Cutting Through The Crap

Sunday, May 9, 2010

Layers




Watching my mother inexorably displaced by Alzheimer's disease, layer by layer of her essence peeled away, regressing, confusing, misunderstanding, becoming childlike and then less, is a shared painful slow death.

Once bright and intelligent, a lover of word play and shaggy dog stories, counsellor to my dad in his political career, writer of speeches, member of boards, she's become, now, mostly none of that. Rarely a flash of a joke appears, so randomly that it's hard to know if it was intended. As her short-term memory disappeared, for a time there was still most of the rest; I could ignore the fact that she never remembered our visits because while we were there, it was clear it gave her pleasure. "In the moment" took on its literal meaning. I could make her laugh, sometimes to tears, and we could enjoy recalling events and people of the past. She loved looking at pictures. If we ran out of things to talk about, we could just start over, and it was all new.

Now, though, it mostly confuses her. And although she still recognizes us -- and fawns child-like affection on my wife -- she fails to understand most of what we're saying, and that upsets her. Recently, it brought her to tears, and for the first time I thought our presence was not only not pleasurable, but harmful.

She has stuffed animals on the sill. If you pick them up and wiggle their limbs, she'll talk to them like a little child.

It's about a two-hundred-thirty mile drive, and we make it about once a month, staying for two or three days. The place in which she dwells (hard to call it living) is as good as it gets, I'd guess. Caring and cheerful staff, all seeming to know her well. If "knowing" and "her" and "well" have any meaning. I call her every weekend because we've hired a companion for those days, and she'll pick up the phone for her, and explain what to do. Of late, Mom's response is unpredictable. Sometimes she barely gets it, will stop talking, let the phone drift, and after calling "Mom... mom... can you hear me ... are you there..." I'll just hang up the phone. The companion, often, leaves the room once she'd gotten Mom talking, so there's nothing else to do.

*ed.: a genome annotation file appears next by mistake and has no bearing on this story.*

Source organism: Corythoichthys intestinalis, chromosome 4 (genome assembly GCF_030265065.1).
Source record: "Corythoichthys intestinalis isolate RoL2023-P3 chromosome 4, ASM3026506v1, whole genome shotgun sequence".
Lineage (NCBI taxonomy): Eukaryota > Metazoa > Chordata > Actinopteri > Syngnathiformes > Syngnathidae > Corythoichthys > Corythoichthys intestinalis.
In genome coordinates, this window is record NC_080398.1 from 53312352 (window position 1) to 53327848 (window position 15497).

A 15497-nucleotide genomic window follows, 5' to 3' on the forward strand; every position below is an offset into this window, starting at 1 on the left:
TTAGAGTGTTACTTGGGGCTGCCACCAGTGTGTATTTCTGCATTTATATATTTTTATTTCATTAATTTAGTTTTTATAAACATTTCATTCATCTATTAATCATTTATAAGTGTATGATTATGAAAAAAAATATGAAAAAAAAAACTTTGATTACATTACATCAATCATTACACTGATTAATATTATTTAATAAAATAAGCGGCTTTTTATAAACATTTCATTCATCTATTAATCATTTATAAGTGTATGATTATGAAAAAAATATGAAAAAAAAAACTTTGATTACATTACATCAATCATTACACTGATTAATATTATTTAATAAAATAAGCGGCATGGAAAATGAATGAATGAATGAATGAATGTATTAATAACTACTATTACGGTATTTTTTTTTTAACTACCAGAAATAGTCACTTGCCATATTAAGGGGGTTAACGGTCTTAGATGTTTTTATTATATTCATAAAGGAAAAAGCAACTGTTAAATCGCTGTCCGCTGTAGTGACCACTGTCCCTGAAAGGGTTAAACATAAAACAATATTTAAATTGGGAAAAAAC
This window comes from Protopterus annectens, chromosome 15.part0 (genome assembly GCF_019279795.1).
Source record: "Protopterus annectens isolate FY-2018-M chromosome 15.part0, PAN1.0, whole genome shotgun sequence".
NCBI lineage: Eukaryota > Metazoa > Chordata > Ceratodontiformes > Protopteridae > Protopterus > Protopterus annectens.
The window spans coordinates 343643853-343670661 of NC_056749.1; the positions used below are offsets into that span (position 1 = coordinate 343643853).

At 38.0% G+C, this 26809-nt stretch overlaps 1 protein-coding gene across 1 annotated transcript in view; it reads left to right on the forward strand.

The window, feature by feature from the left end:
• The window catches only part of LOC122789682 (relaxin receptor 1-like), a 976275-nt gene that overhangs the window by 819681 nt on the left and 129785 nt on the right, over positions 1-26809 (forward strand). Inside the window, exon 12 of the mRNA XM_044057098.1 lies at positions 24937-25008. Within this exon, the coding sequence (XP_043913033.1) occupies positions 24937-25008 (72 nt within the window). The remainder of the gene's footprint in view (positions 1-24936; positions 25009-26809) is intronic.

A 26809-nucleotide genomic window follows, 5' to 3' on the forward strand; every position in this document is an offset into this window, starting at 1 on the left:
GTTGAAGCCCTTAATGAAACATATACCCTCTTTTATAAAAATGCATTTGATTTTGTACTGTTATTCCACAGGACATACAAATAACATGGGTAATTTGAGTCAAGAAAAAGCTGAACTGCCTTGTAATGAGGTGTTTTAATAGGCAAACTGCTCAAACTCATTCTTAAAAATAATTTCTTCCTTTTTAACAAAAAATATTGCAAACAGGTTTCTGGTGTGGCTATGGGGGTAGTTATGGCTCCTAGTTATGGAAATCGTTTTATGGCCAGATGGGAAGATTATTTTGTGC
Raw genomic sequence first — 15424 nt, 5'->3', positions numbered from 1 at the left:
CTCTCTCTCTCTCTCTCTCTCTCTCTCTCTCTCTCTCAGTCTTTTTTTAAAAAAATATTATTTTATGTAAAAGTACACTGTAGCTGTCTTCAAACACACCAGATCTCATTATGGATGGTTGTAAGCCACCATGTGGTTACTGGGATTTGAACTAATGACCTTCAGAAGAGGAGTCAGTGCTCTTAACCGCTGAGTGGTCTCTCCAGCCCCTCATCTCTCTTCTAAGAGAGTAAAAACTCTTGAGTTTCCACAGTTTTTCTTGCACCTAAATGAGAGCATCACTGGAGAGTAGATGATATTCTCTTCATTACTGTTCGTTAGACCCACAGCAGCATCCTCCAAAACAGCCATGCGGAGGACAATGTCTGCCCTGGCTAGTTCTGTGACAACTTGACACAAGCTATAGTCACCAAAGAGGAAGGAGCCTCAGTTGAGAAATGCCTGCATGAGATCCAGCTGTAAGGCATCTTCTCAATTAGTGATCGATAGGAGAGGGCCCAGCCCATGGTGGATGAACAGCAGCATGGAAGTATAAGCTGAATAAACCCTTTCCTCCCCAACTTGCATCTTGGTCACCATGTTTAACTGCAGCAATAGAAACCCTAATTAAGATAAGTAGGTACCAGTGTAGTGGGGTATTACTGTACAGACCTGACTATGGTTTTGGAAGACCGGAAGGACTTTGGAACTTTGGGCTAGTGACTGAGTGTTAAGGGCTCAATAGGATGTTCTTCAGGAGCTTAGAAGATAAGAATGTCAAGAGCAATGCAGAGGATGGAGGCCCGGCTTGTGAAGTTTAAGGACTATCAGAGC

When we do talk, it's about the weather, birds, the color of my lawn. And then, the weather, birds, the color of my lawn. If she forms more than a handful of words, they usually take her someplace where she can no longer follow. I'll search for a way back for her, but if I find one that makes any sense she's lost the path anyway, and we'll get back to the weather.

She had chest pain the other day, they tell me. Took three nitros before it went away, and they almost took her to the ER. Why?




5 comments:

Health Train Express said...

This past month I turned 67 years old. Today is Mother’s day in America. Mother’s are the strongest and deepest bonds we experience in life. They are our first and lasting imprint on our minds, auditory, visual and sensory. Fathers are important, however Mothers are crucial to sons, and daughters.

My mother passed away five years ago at age 89. Her last three years were spent in an assisted living facility and towards the end she knew not my brother or myself. She became less lucid as the end approached. My brother lived near her and made sure her needs were met as to where she lived and he became the executor for her personal financial affairs. I lived some distance from her and had many of my own responsibilities, a disabled wife and very ill son. I will never forgive myself for not making time for her.

During the last few years of her life I would speak with her on Mother’s day and apologize for not being there with her. She would respond saying it’s okay you have your own family now, it’s enough you remembered me…it’s enough…..

It’s enough rings in my ears to this day. No, it was never enough and that clarified itself on these past mother’s day when my first thought was to call her. It was not a thought, it was a deep emotional reflex, lingering throughout the day.

Recent research has indicated that although patients with Alzheimer's Disease, have a lasting emotional response to 'visits' even if they have no recollection of a visit or phone call.

Sid, you are a great son.

Anonymous said...